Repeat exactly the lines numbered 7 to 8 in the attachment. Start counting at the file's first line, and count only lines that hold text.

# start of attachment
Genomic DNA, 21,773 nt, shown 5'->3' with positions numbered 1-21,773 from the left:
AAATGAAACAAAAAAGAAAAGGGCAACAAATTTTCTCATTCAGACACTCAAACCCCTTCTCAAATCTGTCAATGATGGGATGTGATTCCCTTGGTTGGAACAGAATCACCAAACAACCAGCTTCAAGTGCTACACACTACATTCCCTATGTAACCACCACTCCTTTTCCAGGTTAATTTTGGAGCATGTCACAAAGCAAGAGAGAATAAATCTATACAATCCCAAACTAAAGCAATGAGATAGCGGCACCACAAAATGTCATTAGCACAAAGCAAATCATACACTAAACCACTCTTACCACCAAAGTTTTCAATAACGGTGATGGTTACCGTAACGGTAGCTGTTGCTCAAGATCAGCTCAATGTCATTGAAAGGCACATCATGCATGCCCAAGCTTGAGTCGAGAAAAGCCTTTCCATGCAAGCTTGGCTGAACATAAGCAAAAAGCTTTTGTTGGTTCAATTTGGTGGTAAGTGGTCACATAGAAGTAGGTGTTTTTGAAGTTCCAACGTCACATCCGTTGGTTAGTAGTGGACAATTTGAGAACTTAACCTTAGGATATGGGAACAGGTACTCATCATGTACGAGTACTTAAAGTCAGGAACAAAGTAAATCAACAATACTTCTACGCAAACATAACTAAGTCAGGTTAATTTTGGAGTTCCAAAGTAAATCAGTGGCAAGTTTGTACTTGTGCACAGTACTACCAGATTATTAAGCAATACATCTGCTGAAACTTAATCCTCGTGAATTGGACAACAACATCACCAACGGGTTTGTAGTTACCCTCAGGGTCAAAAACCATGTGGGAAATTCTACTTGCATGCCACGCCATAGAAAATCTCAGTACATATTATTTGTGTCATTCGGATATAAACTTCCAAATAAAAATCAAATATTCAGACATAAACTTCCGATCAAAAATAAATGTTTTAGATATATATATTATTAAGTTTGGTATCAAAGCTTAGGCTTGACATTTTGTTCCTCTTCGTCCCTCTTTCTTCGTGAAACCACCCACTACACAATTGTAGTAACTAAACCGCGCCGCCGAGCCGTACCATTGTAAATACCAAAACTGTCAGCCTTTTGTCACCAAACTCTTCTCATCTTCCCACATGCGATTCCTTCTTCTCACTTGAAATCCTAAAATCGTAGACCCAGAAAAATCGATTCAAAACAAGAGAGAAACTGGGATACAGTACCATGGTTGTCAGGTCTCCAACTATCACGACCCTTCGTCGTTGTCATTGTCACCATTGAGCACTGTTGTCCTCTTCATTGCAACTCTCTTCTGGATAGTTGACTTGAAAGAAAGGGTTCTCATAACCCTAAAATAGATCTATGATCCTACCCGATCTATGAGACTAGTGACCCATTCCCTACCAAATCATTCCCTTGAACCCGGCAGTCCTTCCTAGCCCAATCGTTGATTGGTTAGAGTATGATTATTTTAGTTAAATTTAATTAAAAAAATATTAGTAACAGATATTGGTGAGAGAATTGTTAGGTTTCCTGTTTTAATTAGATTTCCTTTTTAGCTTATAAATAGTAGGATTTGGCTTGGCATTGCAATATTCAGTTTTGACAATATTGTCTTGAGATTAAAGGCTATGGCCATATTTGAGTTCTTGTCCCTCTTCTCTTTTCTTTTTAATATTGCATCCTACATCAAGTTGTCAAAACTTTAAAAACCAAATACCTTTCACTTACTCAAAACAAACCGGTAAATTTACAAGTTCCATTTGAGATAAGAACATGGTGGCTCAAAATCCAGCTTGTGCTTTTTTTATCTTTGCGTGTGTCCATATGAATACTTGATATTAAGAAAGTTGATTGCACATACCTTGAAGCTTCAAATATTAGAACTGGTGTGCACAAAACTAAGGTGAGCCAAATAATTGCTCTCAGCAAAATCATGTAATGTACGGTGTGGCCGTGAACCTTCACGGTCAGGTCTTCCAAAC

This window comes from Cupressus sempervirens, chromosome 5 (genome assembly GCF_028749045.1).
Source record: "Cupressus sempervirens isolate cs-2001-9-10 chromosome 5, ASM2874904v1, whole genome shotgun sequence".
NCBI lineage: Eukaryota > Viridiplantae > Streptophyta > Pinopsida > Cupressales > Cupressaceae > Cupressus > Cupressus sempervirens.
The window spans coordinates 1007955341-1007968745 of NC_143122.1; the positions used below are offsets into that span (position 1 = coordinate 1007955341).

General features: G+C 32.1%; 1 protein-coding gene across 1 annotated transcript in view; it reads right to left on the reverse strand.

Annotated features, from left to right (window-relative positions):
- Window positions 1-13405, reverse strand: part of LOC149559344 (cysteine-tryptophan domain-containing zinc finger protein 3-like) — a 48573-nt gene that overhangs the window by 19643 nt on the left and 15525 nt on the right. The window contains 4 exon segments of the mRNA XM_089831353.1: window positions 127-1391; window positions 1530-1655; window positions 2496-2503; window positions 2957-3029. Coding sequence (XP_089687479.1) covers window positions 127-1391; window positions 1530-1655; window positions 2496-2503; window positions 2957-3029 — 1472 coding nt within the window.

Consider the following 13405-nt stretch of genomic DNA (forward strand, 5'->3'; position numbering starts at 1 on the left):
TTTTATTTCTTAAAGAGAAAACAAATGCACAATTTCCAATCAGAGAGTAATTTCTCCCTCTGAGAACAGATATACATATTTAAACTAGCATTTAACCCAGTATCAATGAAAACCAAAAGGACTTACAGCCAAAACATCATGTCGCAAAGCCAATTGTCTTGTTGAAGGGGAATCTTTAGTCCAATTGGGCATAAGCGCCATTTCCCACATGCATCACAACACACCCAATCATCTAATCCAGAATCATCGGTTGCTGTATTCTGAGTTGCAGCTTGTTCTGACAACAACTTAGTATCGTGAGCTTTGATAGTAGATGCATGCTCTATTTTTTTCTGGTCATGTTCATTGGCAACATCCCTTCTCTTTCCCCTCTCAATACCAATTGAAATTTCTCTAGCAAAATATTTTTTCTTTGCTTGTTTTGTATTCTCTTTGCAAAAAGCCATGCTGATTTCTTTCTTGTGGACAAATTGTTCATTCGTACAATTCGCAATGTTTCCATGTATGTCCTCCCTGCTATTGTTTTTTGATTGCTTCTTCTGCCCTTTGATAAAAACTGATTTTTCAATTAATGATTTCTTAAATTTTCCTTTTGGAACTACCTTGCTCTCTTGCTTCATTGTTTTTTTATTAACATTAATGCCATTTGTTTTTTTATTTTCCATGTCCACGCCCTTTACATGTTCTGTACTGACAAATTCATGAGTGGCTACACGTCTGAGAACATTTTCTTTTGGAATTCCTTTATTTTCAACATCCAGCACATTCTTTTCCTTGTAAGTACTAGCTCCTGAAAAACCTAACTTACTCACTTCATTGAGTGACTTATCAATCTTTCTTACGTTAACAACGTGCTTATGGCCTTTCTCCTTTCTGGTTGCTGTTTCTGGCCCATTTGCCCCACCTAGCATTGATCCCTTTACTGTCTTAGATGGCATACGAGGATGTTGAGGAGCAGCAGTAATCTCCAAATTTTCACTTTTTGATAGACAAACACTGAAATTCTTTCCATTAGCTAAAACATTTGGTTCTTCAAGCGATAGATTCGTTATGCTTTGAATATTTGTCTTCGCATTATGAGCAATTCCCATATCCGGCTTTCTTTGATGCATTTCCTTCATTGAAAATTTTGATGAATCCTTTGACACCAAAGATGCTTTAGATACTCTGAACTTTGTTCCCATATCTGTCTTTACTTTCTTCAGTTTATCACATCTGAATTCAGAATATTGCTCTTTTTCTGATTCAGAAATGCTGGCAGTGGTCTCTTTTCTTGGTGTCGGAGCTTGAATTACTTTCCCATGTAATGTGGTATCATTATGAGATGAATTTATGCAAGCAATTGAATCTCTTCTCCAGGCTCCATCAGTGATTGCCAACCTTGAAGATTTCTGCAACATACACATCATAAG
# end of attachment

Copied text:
General features: G+C 32.1%; 1 protein-coding gene across 1 annotated transcript in view; it reads right to left on the reverse strand.

Annotated features, from left to right (window-relative positions):